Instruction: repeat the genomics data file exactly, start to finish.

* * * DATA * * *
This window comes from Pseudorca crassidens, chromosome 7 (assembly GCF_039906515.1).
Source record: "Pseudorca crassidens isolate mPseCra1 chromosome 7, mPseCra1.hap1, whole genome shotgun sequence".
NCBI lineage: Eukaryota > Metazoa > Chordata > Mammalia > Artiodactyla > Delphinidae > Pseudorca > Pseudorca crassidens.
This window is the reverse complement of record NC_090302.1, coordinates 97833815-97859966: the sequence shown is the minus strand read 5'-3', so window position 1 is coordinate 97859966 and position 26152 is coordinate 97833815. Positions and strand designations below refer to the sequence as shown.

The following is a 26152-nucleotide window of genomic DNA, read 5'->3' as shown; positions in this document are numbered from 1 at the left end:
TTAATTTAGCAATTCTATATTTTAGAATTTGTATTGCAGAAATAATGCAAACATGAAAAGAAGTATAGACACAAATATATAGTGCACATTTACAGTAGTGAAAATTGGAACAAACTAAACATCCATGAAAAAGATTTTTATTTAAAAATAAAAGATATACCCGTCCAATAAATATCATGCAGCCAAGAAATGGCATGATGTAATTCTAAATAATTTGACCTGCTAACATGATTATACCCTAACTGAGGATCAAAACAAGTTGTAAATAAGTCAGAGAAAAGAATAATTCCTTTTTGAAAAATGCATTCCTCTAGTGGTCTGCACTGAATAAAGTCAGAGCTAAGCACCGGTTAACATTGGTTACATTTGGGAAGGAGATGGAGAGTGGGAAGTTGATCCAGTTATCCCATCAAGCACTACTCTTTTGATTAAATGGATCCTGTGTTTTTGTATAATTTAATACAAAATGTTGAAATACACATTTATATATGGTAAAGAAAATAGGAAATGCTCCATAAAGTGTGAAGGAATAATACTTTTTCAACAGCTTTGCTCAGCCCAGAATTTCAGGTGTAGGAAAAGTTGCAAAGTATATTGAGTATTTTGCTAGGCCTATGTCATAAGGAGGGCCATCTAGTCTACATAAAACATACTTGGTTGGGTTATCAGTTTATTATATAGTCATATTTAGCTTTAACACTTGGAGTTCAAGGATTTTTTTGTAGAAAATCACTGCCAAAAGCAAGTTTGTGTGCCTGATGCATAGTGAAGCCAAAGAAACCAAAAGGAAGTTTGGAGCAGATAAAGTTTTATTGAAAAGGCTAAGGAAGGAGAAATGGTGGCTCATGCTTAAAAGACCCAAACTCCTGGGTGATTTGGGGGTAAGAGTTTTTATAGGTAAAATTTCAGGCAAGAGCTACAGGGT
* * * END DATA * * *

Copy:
This window comes from Pseudorca crassidens, chromosome 7 (assembly GCF_039906515.1).
Source record: "Pseudorca crassidens isolate mPseCra1 chromosome 7, mPseCra1.hap1, whole genome shotgun sequence".
NCBI lineage: Eukaryota > Metazoa > Chordata > Mammalia > Artiodactyla > Delphinidae > Pseudorca > Pseudorca crassidens.
This window is the reverse complement of record NC_090302.1, coordinates 97833815-97859966: the sequence shown is the minus strand read 5'-3', so window position 1 is coordinate 97859966 and position 26152 is coordinate 97833815. Positions and strand designations below refer to the sequence as shown.

The following is a 26152-nucleotide window of genomic DNA, read 5'->3' as shown; positions in this document are numbered from 1 at the left end:
TTAATTTAGCAATTCTATATTTTAGAATTTGTATTGCAGAAATAATGCAAACATGAAAAGAAGTATAGACACAAATATATAGTGCACATTTACAGTAGTGAAAATTGGAACAAACTAAACATCCATGAAAAAGATTTTTATTTAAAAATAAAAGATATACCCGTCCAATAAATATCATGCAGCCAAGAAATGGCATGATGTAATTCTAAATAATTTGACCTGCTAACATGATTATACCCTAACTGAGGATCAAAACAAGTTGTAAATAAGTCAGAGAAAAGAATAATTCCTTTTTGAAAAATGCATTCCTCTAGTGGTCTGCACTGAATAAAGTCAGAGCTAAGCACCGGTTAACATTGGTTACATTTGGGAAGGAGATGGAGAGTGGGAAGTTGATCCAGTTATCCCATCAAGCACTACTCTTTTGATTAAATGGATCCTGTGTTTTTGTATAATTTAATACAAAATGTTGAAATACACATTTATATATGGTAAAGAAAATAGGAAATGCTCCATAAAGTGTGAAGGAATAATACTTTTTCAACAGCTTTGCTCAGCCCAGAATTTCAGGTGTAGGAAAAGTTGCAAAGTATATTGAGTATTTTGCTAGGCCTATGTCATAAGGAGGGCCATCTAGTCTACATAAAACATACTTGGTTGGGTTATCAGTTTATTATATAGTCATATTTAGCTTTAACACTTGGAGTTCAAGGATTTTTTTGTAGAAAATCACTGCCAAAAGCAAGTTTGTGTGCCTGATGCATAGTGAAGCCAAAGAAACCAAAAGGAAGTTTGGAGCAGATAAAGTTTTATTGAAAAGGCTAAGGAAGGAGAAATGGTGGCTCATGCTTAAAAGACCCAAACTCCTGGGTGATTTGGGGGTAAGAGTTTTTATAGGTAAAATTTCAGGCAAGAGCTACAGGGT